The prosecutor went on to say, “it’s not that the defendant has no memory. He does not want to remember because he knows that he agreed to that contract, that he participated in the Thousand Talents program, that he took bags of cash on an airplane and never reported them to the I.R.S.”
In an article announcing the conviction of Lieber, the New York Times called the verdict a “victory” for the so-called “China Initiative,” a viciously anti-China program that was concocted in November 2018 by the Trump administration and Attorney General Jeff Sessions and led by the Department of Justice’s National Security Division. The program has been aimed at curtailing supposed “Chinese espionage against the United States.”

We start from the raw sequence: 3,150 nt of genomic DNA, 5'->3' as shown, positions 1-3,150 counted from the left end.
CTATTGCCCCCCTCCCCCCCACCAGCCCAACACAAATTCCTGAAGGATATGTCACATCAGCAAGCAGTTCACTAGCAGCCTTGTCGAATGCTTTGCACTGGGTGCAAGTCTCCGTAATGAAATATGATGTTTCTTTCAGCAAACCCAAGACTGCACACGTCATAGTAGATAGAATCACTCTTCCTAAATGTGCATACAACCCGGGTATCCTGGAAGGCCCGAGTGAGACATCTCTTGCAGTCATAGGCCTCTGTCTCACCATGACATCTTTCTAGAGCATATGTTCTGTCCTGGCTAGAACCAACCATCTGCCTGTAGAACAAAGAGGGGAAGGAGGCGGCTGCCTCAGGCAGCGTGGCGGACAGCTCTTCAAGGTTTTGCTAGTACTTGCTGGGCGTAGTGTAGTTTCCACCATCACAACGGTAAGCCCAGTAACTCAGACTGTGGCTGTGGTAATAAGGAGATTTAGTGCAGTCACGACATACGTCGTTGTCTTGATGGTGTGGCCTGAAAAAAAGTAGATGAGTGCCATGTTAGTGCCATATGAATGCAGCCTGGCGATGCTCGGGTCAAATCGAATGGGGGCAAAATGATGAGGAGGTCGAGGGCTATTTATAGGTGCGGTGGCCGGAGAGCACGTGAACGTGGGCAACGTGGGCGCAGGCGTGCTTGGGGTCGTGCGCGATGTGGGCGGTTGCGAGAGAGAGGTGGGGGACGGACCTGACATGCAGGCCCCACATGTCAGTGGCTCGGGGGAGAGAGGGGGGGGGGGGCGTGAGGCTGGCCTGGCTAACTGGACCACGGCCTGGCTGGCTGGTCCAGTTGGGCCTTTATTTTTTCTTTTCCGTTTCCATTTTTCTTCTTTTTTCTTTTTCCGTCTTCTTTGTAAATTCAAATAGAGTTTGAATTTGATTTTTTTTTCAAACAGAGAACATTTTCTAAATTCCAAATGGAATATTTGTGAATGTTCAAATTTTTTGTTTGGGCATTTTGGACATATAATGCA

Over the past summer, half a dozen cases under the “China Initiative” were dismissed, while the first case to reach the trial stage, against University of Tennessee researcher Anming Hu, ended in acquittal. Lieber’s trial was watched closely in scientific circles as an indicator of whether the Justice Department will proceed with prosecutions of other researchers. Dozens of similar cases have opened up against academic researchers, with most, like the case against Dr. Lieber, not alleging espionage or intellectual property theft, but failure to disclose Chinese funding.